Posted on 05 July 2011 by

Gardeners and Scientists Unite

By Mindy McIntosh-Shetter

The other day I was surfing on the Internet and found a wonderful program.

This program was called The Great Sunflower Project.

As I read the project, I thought how simple it was but, on the other hand, how important it was to mankind.

The site stated that every third bite of food was essentially created by a pollinator.

I thought how true and what can we do to protect our nation’s greatest food source. As I continued to read the site, the answer came to me in the blink of an eye and that was getting the public involved.

This is such an important step when it comes to scientific inquiry and budget cuts. Many important scientific discoveries have been found by a simply layperson. A person with no scientific background or government funding that asked a simple question and went in search of the answer.

Today, with the economic situation the way it is, citizen scientists can provide data to professional scientists to answer those longing and complex questions. All it takes is a little time, data recording, and a desire to ask why.

In agriculture and gardening circles, many have been asking where have all the pollinators gone. It seems that, in many areas, their numbers decline more and more every year. The old warning that many mothers gave their children in the summer about bare feet and bee stings seems to be a bygone story. But while many scientists and laypersons have speculated about the cause no one really knows what is truly going on in the pollinators’ world.

Some speculate the use of pesticide is to blame while others believe it is a complicated relationship between global warming, phenology, and bee cycles. One may be familiar with terms such as global warming and understand basic bee cycles but the term phenology may well be foreign to many. This term describes a new type of study that combines when plants flower and animal lifecycles and how these two are influenced by seasonal and interannual variations in climate. In other words, what happens in your hyper-local area when it comes to when plants bloom and animal activity.

The Great Sunflower Project was started in 2008 and continues with the help of concern citizens and students. If you have interest in participating in this project it does not require a lot of time or equipment. To begin the project, first decide if you only want to watch for bees or if you want to also contribute to the phenology project. Both of these projects can be conducted at the same time.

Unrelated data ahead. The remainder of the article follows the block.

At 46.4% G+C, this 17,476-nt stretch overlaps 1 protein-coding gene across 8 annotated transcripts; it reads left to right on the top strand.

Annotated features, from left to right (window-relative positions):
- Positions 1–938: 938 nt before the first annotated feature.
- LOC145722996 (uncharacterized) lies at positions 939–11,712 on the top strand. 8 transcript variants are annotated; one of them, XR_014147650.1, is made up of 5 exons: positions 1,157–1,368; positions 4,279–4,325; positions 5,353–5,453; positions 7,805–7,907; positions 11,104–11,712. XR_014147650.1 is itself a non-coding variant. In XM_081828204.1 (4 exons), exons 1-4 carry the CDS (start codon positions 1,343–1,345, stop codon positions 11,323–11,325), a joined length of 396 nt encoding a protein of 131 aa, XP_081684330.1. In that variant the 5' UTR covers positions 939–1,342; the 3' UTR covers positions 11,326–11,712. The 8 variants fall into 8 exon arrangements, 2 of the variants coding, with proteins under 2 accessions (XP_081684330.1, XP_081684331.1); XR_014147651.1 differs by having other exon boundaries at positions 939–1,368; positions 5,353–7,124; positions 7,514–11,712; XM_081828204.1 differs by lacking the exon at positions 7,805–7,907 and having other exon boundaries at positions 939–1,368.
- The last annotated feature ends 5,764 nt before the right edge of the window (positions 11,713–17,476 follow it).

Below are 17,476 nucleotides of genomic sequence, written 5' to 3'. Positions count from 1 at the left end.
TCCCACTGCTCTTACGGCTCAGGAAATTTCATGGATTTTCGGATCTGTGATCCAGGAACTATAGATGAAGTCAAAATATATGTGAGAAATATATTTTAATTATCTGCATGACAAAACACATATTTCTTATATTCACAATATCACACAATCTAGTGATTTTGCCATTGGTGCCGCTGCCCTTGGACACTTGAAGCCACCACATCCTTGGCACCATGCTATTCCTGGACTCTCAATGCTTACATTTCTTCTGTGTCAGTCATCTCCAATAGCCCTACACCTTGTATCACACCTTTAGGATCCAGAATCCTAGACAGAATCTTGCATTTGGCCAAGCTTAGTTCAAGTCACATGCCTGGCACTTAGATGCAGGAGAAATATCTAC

After you have decided on the projects you want to participate in, the next step requires you to purchase some seeds. The Great Sunflower Project recommends that you use Lemon Queen Sunflowers. It is important for everyone who participates to use the same type of seed, that way you are not comparing apples and oranges.

Next plant your seeds and record the date. Make a daily commitment to observe the sunflowers between 9:00 a.m. and 10:00 a.m. This observation only requires 15 minutes of your time. Continue this observation until the end of the season.

Additional information that will be needed can be found here.

Further down on the site, one can find the information about the National Phenology Network and the information needed if you want to contribute to this study.

So this year, I challenge all my fellow gardeners and budding scientists, participate in The Great Sunflower Project and help solve the mystery of the disappearing bees. Who knows maybe your personal discovery will help write a chapter in the survival guide we all call life.

So until we blog again, many things may come and go, but do not let the song “Where have all the flowers gone” be a prediction of the human race.

One Response to “Gardeners and Scientists Unite”

  1. Kimberly Says:

    I’ve e-mailed our head of science to see if we can plant the sunflowers in our garden and do this as our sustained inquiry this year.

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